blessing, or sanctityupon the believer who participates in it, or a tangible symbol which
represents an intangible reality. As defined above, an example would be baptismin water,representing (and conveying) thegrace of the gift of theHoly Spirit, theForgiveness of
Sins, and membership into theChurch. Anointing withholy anointing oilis another
example which is often synonymous with receiving theHoly Spiritand salvation asexplicitly described in Mark 1:14-15. Another way of looking at Sacraments is that theyare an external and physical sign of the conferral of Sanctifying Grace.
Throughout the Christian faith views concerning which rites are sacramental, that isconferringsanctifying grace,and what it means for an external act to be sacramental vary
widely. Other religious traditions also have what might be called "sacraments" in a sense,though not necessarily according to the Christian meaning of the term.
, derived from Greek
, alone) is thereligiouspractice in which one renounces worldlypursuits in order to fully devote one's
life to spiritual work. The origin of the word is fromAncient Greek , and the idea wasoriginally related to Christianmonks.In theChristian tradition,those pursuing a monastic life are usually called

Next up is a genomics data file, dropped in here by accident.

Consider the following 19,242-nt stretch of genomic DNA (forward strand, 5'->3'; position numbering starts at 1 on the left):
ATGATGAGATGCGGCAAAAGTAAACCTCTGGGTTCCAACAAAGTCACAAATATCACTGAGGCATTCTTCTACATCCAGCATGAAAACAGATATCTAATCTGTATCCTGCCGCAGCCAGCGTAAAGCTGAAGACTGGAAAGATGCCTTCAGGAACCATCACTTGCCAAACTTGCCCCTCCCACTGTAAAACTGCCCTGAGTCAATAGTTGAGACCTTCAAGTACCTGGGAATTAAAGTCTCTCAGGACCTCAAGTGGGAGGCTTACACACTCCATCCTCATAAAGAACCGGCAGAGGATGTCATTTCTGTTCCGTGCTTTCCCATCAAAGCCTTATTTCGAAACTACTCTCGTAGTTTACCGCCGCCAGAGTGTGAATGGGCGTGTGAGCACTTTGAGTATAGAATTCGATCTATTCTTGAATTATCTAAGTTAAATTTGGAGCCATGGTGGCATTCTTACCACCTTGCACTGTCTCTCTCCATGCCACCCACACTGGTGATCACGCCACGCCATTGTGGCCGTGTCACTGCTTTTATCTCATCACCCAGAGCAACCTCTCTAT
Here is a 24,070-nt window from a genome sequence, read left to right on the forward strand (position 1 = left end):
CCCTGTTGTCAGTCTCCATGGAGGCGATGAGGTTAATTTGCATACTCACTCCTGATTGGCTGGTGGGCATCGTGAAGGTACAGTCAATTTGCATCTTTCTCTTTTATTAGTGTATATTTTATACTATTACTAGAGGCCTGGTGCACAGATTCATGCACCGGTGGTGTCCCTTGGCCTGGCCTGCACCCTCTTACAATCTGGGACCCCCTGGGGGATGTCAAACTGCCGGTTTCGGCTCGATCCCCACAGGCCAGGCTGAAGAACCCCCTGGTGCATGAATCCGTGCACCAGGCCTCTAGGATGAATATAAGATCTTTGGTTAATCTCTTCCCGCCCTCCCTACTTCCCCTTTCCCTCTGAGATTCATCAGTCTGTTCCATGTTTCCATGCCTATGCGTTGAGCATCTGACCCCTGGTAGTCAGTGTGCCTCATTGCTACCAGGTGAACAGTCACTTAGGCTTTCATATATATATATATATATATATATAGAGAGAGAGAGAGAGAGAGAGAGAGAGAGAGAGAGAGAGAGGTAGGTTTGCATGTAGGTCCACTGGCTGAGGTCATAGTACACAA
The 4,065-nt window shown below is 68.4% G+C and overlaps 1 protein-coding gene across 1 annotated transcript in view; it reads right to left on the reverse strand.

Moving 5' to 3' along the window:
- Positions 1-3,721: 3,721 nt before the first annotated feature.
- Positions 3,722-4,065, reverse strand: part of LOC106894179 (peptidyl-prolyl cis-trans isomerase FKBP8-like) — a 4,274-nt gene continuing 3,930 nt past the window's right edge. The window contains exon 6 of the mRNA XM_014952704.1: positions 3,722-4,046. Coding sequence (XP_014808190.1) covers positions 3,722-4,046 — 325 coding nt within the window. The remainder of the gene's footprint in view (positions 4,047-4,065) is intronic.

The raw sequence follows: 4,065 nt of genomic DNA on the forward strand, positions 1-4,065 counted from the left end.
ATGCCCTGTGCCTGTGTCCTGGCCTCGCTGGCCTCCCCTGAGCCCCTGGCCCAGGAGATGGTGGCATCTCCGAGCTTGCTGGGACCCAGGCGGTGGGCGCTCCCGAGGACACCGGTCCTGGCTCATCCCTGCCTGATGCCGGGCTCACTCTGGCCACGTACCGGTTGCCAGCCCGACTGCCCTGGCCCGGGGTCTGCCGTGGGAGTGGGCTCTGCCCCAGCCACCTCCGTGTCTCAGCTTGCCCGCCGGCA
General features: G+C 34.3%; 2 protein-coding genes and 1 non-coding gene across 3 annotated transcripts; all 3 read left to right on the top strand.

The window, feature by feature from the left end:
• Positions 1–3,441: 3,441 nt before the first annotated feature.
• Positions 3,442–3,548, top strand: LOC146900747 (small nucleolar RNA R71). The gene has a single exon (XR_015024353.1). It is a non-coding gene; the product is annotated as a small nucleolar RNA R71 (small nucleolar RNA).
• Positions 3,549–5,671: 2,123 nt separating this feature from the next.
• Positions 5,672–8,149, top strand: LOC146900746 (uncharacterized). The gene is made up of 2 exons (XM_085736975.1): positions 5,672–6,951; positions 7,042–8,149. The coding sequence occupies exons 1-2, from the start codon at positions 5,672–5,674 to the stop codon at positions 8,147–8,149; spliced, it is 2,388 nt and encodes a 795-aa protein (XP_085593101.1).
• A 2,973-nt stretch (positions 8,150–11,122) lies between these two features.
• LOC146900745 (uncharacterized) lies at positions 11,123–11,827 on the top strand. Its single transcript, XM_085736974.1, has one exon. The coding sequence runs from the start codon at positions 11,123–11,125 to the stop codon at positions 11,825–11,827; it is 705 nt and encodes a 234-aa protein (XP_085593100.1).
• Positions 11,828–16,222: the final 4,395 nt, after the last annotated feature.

if female. Both monks and nuns may also be called
. Some other religions also include what could be described as"monastic" elements, most notablyBuddhism, but alsoTaoism,Hinduism, andJainism,
though the expressions differ considerably.
Unlike "families" or "federations" of Churches formed through the grant of mutualrecognition by distinct ecclesial bodies,
the Catholic Church considers itself a singleChurch ("one Body") composed of a multitude of particular Churches, each of which, asstated, is an embodiment of the fullness of the one Catholic Church. For the particular Churches within the Catholic Church, whether autonomous ritual churches (e.g., CopticCatholic Church, Melkite Catholic Church, Armenian Catholic Church, etc.) or dioceses(e.g., Diocese of Birmingham, Archdiocese of Chicago, etc.), are seen as not simply branches, divisions or sections of a larger body. Theologically, each is considered to bethe embodiment in a particular place or for a particular community of the one, wholeCatholic Church. "It is in these and formed out of them that the one and unique CatholicChurch exists.